WINNETKA – Winnetka’s Village Council kicked off the approval process for One Winnetka with a nod to preliminary approve the project that has been under consideration for nearly two years, after the project ordinance and development agreement were introduced at a meeting on January 3.
Village trustees expressed satisfaction with a process they view as protecting the village, neighboring 711 Oak Street residents and the Hadley Institute, while pushing forward with a controversial project that aims to improve the village’s business districts.
Village trustee Andrew Cripe noted that Stonestreet Partners LLC has been very cooperative throughout the process. “I think every issue that was raised in our previous deliberations were in the documents and addressed,” Trustee Chris Rintz said, agreeing with Cripe’s sentiments.
Trustee Kristin Ziv continued to throw her support behind a development she views as positive. “I am on the record arguing that this project is good for our village. I am happy the ordinance is moving ahead,” she said.
The trustees’ decision will become official on January 17, when they are scheduled to vote on adoption of the ordinance and development agreement. If adopted, Stonestreet will have 180 days to submit a full set of engineering plans for final approval. Each of the recommending bodies — the Plan Commission, Zoning Board of Appeals and Design Review Board — will review the final plans before it returns to the village council for final approval.
Michael D’Onofrio, the village’s community development director, told the council that only one modification has been made to the project since the September 20 presentation by Stonestreet, when the village approved going forward with the project. The proposal now includes a range of 55 to 62 units, instead of the 61 units originally proposed. The height, size and footprint of the project will remain the same, however.
Situated on a 1.38 acre site, the project will include three buildings comprised of condominiums, rental units and townhouses, as well as nearly 34,000 square feet of retail space. The center building facing Elm Street will be the smallest — standing 4 stories high — while the east and west buildings will each stand at 5 stories high. The project will also include three parking structures. The village lot next to Hadley Institute will include 114 spaces, a parking lot beneath the buildings will serve residents with 106 spaces, and a west below-ground parking lot will have 56 commuter parking spaces.
Trustee Penny Lanphier peppered D’Onofrio and Peter Friedman, Winnetka’s village attorney, with questions about the process to ensure that residents understood how the project will move forward. “I think it is important that we are really clear now that there is really nothing else at this point to discuss,” she said.
While the recommending boards will review the project before final approval, D’Onofrio described it as a “perfunctory process” where the recommending boards are “verifying that the final plan is consistent with the preliminary plan.”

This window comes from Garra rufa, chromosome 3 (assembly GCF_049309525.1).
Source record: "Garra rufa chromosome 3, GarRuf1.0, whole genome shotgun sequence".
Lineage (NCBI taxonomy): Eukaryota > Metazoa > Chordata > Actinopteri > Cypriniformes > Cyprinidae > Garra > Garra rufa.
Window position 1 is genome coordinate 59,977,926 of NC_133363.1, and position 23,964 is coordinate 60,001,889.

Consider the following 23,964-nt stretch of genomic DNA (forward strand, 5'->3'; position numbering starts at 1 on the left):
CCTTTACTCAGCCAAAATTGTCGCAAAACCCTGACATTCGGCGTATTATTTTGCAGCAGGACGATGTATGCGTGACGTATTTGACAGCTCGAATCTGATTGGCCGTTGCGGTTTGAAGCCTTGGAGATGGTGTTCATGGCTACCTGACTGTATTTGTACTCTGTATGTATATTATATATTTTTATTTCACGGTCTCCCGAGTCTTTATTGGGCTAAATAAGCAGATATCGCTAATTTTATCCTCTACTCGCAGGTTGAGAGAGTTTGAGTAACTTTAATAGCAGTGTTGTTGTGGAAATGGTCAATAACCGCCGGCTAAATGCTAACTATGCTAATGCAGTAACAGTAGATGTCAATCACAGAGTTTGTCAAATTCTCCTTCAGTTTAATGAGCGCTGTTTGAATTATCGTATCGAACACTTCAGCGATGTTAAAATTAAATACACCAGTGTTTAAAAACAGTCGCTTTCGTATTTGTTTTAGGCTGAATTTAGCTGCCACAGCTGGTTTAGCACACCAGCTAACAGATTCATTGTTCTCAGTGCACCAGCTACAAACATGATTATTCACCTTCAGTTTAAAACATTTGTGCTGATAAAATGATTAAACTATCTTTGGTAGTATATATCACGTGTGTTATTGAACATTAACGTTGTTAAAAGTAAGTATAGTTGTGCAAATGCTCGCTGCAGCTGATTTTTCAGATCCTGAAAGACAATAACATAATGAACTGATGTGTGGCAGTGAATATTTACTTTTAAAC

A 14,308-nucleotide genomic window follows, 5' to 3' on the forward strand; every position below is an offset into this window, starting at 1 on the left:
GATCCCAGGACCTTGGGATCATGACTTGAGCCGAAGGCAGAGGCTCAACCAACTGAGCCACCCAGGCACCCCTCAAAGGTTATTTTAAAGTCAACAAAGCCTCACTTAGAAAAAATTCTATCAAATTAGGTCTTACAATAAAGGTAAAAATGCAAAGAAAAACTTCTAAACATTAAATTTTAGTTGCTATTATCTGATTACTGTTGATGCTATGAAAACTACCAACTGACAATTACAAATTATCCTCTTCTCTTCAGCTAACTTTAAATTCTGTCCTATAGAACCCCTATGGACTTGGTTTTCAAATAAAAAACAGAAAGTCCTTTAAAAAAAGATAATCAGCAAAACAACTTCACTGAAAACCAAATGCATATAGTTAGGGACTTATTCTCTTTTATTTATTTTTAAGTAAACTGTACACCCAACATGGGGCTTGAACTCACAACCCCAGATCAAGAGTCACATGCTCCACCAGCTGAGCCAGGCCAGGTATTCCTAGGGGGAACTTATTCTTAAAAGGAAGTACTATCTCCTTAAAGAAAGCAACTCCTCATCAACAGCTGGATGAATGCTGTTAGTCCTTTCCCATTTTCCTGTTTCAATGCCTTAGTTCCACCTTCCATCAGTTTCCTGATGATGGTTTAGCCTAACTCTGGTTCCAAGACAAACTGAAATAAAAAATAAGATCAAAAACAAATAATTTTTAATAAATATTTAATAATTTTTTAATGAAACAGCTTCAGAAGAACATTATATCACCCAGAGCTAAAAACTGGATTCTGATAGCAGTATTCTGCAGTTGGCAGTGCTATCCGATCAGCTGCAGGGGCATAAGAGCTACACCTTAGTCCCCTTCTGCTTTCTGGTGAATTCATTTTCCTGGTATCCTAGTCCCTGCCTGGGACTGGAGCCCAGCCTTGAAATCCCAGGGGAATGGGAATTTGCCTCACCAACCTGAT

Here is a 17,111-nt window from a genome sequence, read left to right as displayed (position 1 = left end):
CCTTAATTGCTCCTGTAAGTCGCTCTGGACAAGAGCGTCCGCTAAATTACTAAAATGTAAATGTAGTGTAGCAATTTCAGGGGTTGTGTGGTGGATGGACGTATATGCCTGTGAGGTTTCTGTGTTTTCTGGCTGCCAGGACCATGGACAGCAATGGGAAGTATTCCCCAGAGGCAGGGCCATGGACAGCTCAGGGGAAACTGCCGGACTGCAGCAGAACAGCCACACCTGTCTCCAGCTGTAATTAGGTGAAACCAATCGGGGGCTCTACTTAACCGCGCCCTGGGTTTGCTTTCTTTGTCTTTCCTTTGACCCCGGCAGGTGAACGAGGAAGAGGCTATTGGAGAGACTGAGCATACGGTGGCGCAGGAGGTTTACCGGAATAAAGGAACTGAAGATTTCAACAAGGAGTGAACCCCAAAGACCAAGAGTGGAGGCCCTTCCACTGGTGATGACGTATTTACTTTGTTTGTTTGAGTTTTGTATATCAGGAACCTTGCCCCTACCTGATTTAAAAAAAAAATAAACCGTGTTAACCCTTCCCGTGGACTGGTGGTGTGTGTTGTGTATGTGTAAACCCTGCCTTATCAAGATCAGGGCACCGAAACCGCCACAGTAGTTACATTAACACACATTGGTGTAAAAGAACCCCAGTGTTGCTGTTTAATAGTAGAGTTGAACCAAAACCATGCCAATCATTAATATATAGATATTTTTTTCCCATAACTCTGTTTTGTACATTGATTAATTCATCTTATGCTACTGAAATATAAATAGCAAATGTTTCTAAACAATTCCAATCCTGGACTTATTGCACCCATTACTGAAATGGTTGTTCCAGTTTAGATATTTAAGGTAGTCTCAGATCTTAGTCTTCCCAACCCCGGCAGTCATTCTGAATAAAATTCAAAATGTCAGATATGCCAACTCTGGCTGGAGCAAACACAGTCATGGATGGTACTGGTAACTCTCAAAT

And while Stonestreet is permitted to make changes to the proposal, it would do so at its own risk. “If changes were made then that gives the lower bodies and the village council more discretion to say yes or no. If what is being proposed for final plan is substantially the same as what is approved on preliminary, then the village’s discretion to deny that is extremely limited,” Friedman explained.
The documents contain a timeline that should push the project along, such as a clause that requires the project to be substantially completely within 24 months of when the permits are issued. “That timeline was set to have a definitive outside timeline,” Friedman explained. The village will receive about $375,000 in permit fees, in addition to electric and fire alarm fees.
Specific protections for neighbors, such as measures to alert pedestrians of cars entering and exiting the parking lot adjacent to Hadley Institute, are also included. Likewise, Stonestreet is required to hold monthly meetings with Hadley Institute representatives and residents of 711 Oak Street in the first twelve months. Stonestreet will pay $30,000 for the village to retain a compliance officer to be onsite monitoring the development to insure compliance with village code.
Freidman explained that the documents also include measures to protect the village from liability and financial risk, such as a performance security of 125% of the cost of performance which will then transfer to a guarantee security of 15% for two years, when the construction is nearly complete. Stonestreet will also be required to prove it has the financing secured prior to any building permits being issued, as well as a third party guarantee, guaranteeing the completion and satisfaction of the development agreement.
Overall the trustees expressed their pleasure with the documents as drafted. “Based upon Peter’s excellent memorandum it appears that the contract certainly protects the integrity and the quiet enjoyment and the safety of the people affiliated with the Hadley School and those living in 711 Oak and those were my chief concerns back in September,” Trustee Bill Krucks said.
To view the ordinance and development agreement go to www.villageofwinnetka.org.